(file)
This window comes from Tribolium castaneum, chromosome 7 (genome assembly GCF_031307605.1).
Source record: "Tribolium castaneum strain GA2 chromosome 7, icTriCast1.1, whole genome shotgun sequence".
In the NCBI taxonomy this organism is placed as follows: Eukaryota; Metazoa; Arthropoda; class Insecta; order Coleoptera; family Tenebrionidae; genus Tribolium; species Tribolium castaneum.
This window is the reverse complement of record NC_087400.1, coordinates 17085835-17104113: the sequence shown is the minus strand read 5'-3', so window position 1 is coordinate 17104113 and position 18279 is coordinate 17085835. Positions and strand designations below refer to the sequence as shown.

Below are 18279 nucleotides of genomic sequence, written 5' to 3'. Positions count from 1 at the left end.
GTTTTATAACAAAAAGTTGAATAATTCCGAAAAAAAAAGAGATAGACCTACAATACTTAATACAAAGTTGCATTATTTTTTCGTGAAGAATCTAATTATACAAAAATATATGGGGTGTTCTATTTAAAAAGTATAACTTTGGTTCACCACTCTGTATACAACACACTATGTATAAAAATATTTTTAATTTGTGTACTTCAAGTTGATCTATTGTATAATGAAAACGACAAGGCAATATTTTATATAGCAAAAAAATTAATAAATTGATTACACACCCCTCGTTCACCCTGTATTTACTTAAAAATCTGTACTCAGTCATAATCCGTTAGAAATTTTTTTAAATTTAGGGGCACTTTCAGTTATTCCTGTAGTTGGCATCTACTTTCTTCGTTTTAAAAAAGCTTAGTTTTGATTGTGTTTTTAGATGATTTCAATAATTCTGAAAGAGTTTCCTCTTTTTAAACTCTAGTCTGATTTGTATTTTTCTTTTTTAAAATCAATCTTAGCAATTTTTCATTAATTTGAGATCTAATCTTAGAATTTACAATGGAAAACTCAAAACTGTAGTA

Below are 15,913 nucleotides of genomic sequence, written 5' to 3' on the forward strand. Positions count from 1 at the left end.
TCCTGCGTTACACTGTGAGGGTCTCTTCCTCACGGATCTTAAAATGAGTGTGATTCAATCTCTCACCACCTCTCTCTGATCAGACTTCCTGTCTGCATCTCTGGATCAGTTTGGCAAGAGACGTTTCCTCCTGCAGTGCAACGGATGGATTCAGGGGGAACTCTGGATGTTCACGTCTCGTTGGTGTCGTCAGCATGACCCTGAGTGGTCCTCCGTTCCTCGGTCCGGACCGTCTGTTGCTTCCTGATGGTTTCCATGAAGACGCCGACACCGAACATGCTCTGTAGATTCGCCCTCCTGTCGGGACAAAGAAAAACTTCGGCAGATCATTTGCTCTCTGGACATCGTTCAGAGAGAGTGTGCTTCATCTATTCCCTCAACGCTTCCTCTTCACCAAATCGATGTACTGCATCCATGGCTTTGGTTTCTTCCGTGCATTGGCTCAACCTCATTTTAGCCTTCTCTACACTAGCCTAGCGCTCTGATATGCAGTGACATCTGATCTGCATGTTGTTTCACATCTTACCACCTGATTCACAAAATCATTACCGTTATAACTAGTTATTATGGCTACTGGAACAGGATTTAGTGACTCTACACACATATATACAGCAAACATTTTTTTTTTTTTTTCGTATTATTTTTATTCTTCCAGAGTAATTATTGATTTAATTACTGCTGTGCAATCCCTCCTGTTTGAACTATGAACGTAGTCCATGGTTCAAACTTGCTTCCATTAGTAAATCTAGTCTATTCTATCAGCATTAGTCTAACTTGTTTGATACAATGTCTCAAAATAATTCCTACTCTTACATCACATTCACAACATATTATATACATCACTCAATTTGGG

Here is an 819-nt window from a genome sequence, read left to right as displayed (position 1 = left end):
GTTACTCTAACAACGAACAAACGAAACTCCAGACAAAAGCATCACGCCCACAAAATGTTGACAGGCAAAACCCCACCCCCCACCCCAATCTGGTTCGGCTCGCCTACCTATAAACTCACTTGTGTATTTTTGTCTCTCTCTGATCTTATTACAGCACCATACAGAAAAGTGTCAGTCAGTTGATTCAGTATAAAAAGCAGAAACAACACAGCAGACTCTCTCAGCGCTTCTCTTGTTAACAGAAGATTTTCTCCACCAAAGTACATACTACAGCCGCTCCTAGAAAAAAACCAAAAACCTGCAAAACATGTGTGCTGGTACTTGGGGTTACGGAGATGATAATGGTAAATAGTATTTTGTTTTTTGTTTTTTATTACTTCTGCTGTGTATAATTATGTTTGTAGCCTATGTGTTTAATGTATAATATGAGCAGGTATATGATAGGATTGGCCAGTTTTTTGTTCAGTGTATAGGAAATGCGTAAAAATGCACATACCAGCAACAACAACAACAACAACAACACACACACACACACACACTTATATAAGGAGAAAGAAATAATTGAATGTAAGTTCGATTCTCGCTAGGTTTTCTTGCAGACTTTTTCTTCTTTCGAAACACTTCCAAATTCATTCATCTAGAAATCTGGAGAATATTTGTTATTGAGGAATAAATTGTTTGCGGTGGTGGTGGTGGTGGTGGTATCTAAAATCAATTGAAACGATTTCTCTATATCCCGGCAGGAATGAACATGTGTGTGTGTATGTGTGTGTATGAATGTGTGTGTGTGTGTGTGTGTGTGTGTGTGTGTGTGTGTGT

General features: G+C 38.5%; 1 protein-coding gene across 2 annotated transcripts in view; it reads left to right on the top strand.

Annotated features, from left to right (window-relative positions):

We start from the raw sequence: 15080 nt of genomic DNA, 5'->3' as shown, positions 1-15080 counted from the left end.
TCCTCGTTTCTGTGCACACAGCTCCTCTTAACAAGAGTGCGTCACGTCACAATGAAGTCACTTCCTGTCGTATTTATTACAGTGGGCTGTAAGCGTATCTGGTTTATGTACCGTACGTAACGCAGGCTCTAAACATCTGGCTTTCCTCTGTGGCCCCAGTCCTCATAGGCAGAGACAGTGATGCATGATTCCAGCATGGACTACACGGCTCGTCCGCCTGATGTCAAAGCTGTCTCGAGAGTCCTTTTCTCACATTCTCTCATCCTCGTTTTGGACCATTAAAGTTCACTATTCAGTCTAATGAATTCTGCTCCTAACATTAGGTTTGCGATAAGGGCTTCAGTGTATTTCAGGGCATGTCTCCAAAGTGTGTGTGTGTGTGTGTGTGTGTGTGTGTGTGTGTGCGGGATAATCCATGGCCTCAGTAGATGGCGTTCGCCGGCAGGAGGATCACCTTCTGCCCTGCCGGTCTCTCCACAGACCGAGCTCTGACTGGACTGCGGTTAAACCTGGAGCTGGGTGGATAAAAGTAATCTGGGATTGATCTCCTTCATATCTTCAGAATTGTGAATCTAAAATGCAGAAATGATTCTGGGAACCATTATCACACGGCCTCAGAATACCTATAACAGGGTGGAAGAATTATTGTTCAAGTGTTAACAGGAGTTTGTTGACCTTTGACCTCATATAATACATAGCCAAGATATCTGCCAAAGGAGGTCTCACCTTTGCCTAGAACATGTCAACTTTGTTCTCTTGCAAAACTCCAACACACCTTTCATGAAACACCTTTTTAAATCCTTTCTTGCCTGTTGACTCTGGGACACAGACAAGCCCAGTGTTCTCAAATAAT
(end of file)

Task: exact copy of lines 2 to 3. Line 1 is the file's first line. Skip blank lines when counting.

Source record: "Tribolium castaneum strain GA2 chromosome 7, icTriCast1.1, whole genome shotgun sequence".
In the NCBI taxonomy this organism is placed as follows: Eukaryota; Metazoa; Arthropoda; class Insecta; order Coleoptera; family Tenebrionidae; genus Tribolium; species Tribolium castaneum.